Greek sculptor from Mende, active c.420 bc. Known from an original work found at Olympia—a marble statue of a flying Nike, mounted on a high triangular base, and displayed before the eastern face of the temple of Zeus. The inscription on the base states that the monument was erected by the Messenians and Naupactians (see messenia, History), and that Paeonius both made it and won the competition for the acroteria for the temple.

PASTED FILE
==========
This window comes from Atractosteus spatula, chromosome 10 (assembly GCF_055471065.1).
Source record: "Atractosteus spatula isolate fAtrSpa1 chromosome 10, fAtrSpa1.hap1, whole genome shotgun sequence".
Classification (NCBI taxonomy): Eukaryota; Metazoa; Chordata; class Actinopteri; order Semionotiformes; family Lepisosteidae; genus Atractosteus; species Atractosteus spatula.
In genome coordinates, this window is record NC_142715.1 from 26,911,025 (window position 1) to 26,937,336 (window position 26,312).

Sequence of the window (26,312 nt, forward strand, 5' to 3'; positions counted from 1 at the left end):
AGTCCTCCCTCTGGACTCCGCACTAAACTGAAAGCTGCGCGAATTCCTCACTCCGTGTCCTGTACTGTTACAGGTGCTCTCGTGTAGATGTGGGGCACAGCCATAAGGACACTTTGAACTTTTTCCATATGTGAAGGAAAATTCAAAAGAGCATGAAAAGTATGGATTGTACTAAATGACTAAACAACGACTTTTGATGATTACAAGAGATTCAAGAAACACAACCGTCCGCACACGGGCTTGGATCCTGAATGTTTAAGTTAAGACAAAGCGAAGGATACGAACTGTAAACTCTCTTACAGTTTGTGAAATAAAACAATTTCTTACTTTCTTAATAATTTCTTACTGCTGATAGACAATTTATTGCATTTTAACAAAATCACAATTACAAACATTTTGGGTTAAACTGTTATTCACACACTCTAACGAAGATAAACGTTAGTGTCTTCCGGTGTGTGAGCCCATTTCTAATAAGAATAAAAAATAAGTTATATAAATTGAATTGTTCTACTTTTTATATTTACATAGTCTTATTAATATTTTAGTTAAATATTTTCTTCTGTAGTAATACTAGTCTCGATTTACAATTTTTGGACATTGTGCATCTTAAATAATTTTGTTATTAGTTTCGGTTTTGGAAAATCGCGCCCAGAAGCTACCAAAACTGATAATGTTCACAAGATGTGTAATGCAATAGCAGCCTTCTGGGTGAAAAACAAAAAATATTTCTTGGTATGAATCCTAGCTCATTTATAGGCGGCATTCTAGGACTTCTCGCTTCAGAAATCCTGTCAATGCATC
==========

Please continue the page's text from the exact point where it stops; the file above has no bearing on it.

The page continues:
The statue's style is certainly later than the Parthenon, which confirms a Messenian tradition that it celebrated Sparta's defeat at Sphacteria in 425 (see pylos), and that they omitted to say so for fear of the Spartans. A virtuoso essay in marble‐carving, the Nike represents the ‘birthday’ of the flamboyant or ‘Rich’ style in Greek sculpture, as the Tyrannicides had announced the birth of the Severe style (see critius). Her wet and windswept drapery clearly alludes to a battle at sea; she is also the first partially nude divinity in Classical Greek art.
Subjects: Art — Classical Studies.